Whanau Still Can’t Cope with Legal Dope
Whanau Still Can’t Cope with Legal Dope: The Lows of Highs
Press Release: Antony Thompson
Te Rūnanga O Ngāti Whātua Māori Public Health Unit
West Aucklanders will get their say in psychoactive drugs this Friday when Auckland Council will hear submissions on the Local Approved Products Policy (LAPP).
“If psychoactive drugs are ever deemed safe by the government, the LAPP will make the rules regarding where they can be sold, the proximity and density of stores across Auckland so it’s important to make a stand,” says Māori Public Health advocate, Antony Thompson.
“Our whānau are putting chemicals in their bodies with no idea what they are or what they do. We have no idea what long-term effects these drugs have and the dealers don’t care,” he says.
Mr Thompson is a Practice Leader for Te Rūnanga o Ngāti Whātua Māori Public Health service, and lead co-ordinator of Māori Public Health collective Whānau Whānui.
“One year after a very public campaign over these drugs and we need to find out more about these poisons but there is still very little information and very little being done about it. This Friday we will have an opportunity to voice the feedback the community has given us and comment on the Auckland Council LAPP policy,” he says.
In 2014 Mr Thompson says his organisation and key stakeholders collected survey responses from the public at Polyfest and the Waitakere rally. They collected over 200 responses alone at one event and the community over whelming said they did not want psychoactive substances sold in their communities. The community supported bans in suburbs and townships especially around schools and areas of significance such as medical centres, addiction services and areas of high deprivation.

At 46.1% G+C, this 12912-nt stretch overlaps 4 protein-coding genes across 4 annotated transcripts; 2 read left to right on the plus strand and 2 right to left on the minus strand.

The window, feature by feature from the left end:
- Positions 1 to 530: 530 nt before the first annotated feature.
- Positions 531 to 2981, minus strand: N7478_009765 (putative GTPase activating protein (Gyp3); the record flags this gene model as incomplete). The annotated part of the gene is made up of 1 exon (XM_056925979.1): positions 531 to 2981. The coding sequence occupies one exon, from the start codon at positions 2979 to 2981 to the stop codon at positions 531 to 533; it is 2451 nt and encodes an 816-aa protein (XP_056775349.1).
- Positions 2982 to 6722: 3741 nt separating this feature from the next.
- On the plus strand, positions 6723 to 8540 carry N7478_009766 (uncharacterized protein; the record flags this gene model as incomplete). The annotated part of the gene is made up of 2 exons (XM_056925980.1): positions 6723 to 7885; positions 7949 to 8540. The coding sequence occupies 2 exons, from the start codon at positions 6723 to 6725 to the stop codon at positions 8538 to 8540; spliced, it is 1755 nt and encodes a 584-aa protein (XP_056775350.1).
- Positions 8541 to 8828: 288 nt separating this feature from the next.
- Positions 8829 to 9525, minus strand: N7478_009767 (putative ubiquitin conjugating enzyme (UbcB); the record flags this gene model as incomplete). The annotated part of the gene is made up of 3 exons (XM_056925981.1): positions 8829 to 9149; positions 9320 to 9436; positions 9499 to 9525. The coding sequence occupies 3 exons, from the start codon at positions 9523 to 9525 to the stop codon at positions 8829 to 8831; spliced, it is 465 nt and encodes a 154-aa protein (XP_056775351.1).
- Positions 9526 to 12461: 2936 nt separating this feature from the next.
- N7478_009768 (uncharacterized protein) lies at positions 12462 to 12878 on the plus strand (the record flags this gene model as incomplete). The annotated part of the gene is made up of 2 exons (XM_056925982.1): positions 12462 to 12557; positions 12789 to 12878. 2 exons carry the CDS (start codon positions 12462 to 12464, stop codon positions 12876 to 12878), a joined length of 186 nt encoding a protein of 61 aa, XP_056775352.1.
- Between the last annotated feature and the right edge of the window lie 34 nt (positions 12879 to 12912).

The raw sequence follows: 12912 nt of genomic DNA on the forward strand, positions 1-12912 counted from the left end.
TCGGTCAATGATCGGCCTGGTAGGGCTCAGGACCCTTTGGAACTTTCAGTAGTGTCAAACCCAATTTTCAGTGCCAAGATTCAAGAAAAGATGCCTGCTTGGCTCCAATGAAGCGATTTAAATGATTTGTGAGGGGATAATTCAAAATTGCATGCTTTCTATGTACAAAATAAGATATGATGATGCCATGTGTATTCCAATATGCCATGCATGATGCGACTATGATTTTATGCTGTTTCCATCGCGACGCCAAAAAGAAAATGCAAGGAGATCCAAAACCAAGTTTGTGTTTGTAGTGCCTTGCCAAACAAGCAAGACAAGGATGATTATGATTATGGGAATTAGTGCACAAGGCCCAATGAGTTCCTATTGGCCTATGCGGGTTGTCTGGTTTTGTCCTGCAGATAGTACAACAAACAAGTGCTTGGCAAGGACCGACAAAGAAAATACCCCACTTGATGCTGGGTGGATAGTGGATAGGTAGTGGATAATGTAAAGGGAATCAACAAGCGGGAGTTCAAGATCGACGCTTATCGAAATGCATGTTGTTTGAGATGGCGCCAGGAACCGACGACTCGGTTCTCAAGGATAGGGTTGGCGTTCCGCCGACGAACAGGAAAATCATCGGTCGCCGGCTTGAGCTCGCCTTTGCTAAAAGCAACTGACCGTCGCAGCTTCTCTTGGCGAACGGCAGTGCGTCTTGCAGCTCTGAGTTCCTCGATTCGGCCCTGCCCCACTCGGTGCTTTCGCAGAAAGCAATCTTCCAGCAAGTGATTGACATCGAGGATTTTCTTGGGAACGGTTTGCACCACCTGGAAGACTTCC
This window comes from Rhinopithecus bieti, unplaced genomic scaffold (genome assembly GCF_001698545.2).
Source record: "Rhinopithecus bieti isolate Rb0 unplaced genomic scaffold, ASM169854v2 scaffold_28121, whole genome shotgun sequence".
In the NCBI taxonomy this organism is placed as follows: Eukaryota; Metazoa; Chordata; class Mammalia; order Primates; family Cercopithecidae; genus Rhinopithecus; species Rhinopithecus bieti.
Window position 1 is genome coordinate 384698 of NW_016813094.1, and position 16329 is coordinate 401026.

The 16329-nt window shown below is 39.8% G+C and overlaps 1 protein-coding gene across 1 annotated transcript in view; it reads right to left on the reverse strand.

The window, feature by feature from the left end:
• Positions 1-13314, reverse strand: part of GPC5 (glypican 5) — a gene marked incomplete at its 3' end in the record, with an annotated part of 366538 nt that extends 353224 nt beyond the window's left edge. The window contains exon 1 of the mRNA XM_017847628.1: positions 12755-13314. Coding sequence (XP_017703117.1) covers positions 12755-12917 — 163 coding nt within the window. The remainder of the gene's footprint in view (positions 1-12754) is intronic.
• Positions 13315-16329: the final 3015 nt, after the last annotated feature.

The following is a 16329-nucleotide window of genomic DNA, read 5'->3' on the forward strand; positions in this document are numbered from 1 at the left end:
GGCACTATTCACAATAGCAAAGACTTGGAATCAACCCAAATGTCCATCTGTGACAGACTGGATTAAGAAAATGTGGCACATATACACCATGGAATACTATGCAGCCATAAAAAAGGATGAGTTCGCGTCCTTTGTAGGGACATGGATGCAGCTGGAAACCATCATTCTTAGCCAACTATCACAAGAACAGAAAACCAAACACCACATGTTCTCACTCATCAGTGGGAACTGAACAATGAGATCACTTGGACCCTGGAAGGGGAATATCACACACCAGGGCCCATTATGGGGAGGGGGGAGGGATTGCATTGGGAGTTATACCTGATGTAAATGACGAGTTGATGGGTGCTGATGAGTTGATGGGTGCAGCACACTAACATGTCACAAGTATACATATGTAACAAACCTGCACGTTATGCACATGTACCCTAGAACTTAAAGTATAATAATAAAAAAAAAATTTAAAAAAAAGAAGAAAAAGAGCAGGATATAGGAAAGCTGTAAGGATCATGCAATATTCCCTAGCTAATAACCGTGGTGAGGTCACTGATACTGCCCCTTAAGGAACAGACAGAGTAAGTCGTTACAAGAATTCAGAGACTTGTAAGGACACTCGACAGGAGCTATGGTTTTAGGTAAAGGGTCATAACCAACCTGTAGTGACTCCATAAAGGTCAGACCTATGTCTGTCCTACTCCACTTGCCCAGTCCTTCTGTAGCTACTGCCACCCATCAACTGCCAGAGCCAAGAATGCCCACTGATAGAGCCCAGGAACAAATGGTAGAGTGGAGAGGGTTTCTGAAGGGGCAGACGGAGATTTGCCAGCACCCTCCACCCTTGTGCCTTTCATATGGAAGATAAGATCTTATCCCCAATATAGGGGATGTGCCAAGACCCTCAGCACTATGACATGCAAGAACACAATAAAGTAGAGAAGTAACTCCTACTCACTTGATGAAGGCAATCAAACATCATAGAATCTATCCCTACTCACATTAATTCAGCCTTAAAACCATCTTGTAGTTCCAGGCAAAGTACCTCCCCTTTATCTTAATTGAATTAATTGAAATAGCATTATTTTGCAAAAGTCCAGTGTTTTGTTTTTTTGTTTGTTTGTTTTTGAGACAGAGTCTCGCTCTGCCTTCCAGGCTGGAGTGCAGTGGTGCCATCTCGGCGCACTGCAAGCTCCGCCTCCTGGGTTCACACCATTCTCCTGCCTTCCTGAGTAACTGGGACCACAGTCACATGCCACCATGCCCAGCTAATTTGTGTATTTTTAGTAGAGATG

“At Polyfest and the West Auckland rally we wanted to highlight this issues to educate rangatahi so they can make informed decisions. At the same time we wanted to know what the community thought about the psychoactive drugs being sold in stores all over the country so we could advocate for better local and national government regulations around this kaupapa.” he says.
This year Auckland Council decides on local regulations for psychoactive substances. There have been two oral submission hearings held by Auckland Council in the CBD and South Auckland already with a final hearing set on the 13th March in the CBD again. It is hoped the Henderson hearing this Friday will strengthen the LAPP in its current state.